July 4th patriotic parade honors all American veterans

July 4th patriotic parade honors all American veterans

Friday, July 28, 2017

Thousands of Quad-Citians dressed in red, white and blue packed themselves along 15th Avenue for the 59th annual AMVETS Fourth of July Parade.

The parade, which was put on by the Rock Island Arsenal Chapter of Association of the United States Army and the City of East Moline, included just shy of 50 entrants from local organizations and businesses, and it took about an hour from start to finish.

Children applaud members of the Vietnam Veterans of America Chapter 229 as they walk during the annual AMVETS parade in East Moline. (Photo by Meg McLaughlin)

“There are a lot of people involved; we’ve got a lot of really solid groups,” said Julie Johnson, president of the Rock Island Arsenal Chapter. “It’s a pretty big deal for East Moline.”

The regulars include veterans organizations like the Korean War Veterans Association, Vietnam Veterans of America, Mexican-American Veterans Association, and the Civil Air Patrol, as well as American Veterans, the group that first started the parade 59 years ago.

“It’s a little bit smaller than in years past, but we have a lot of new entries, meaning that there are more new people that want to be involved, which is exciting,” said Deana Woodall, organizer of the entire event.

Woodall works for Event Solutions Group and has been brought in by AUSA’s Rock Island Arsenal Chapter to organize the parade for the past three years.

In addition to East Moline elected officials and representatives of the city’s fire and police departments, both the Democrat and Republican parties of Rock Island County were well represented at the parade, along with businesses such as Skate City and the youth soccer club QC Legends.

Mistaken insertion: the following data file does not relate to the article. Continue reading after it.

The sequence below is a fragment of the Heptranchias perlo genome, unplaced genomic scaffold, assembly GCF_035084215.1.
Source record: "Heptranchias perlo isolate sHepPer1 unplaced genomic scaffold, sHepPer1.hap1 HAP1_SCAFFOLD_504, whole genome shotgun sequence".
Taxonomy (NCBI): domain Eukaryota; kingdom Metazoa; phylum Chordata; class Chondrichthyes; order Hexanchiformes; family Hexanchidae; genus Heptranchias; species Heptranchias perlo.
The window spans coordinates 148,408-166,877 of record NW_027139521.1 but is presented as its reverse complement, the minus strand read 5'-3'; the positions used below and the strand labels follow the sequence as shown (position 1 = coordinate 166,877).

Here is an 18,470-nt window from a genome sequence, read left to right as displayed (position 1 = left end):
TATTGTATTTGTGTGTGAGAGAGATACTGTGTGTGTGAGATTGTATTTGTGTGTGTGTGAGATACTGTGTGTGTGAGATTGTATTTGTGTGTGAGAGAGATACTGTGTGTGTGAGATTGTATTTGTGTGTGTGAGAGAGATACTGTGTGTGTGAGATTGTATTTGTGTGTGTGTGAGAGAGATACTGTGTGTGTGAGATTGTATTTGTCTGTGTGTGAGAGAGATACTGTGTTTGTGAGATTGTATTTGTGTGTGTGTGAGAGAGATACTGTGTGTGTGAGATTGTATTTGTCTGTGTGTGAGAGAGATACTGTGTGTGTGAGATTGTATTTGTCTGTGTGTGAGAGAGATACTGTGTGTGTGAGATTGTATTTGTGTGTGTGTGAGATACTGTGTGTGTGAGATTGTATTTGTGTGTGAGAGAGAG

The Rock Island Arsenal was represented by Col. Kenneth J. Tauke, garrison commander. Tauke served as master of ceremonies for the parade and rode in a Corvette with his wife.

Even though Woodall was asked to take on the massive organizational role as part of her job, she said she really does it as a way to honor her country.

“It is a lot of work, but it’s just the best way to celebrate the birthday of our fine country,” she said. “It’s the best way that we can show respect for our country, to our veterans that continue to be so proud to serve our country.”

Amid all of the political strife going on in Illinois and the rest of the nation, the parade offers a great way to forget about that for an hour and just celebrate what we have, Woodall said.

“It’s a great way to get rid of all the party lines and take a moment out of your day to respect our country,” she said. “We really need to celebrate it now more than ever because there’s always something going on, but the United States of America is awesome.”

Johnson, who became president of the AUSA chapter July 1, wants to continue the organization’s mission of advocating for service members and getting the community’s support, and she said that the parade is a great way to do that.

“It makes sense for us to be involved in something like this,” she said. “The AUSA is the voice of the Army ... the Army is made up of people with families that love them, and we need to give them support.”

Judging by the crowds, the parade is a huge annual success, and Woodall encouraged everyone in the area to come and see it in the future.

“Everybody has a good time, everybody’s here for the right purpose and that’s to celebrate our country,” she said.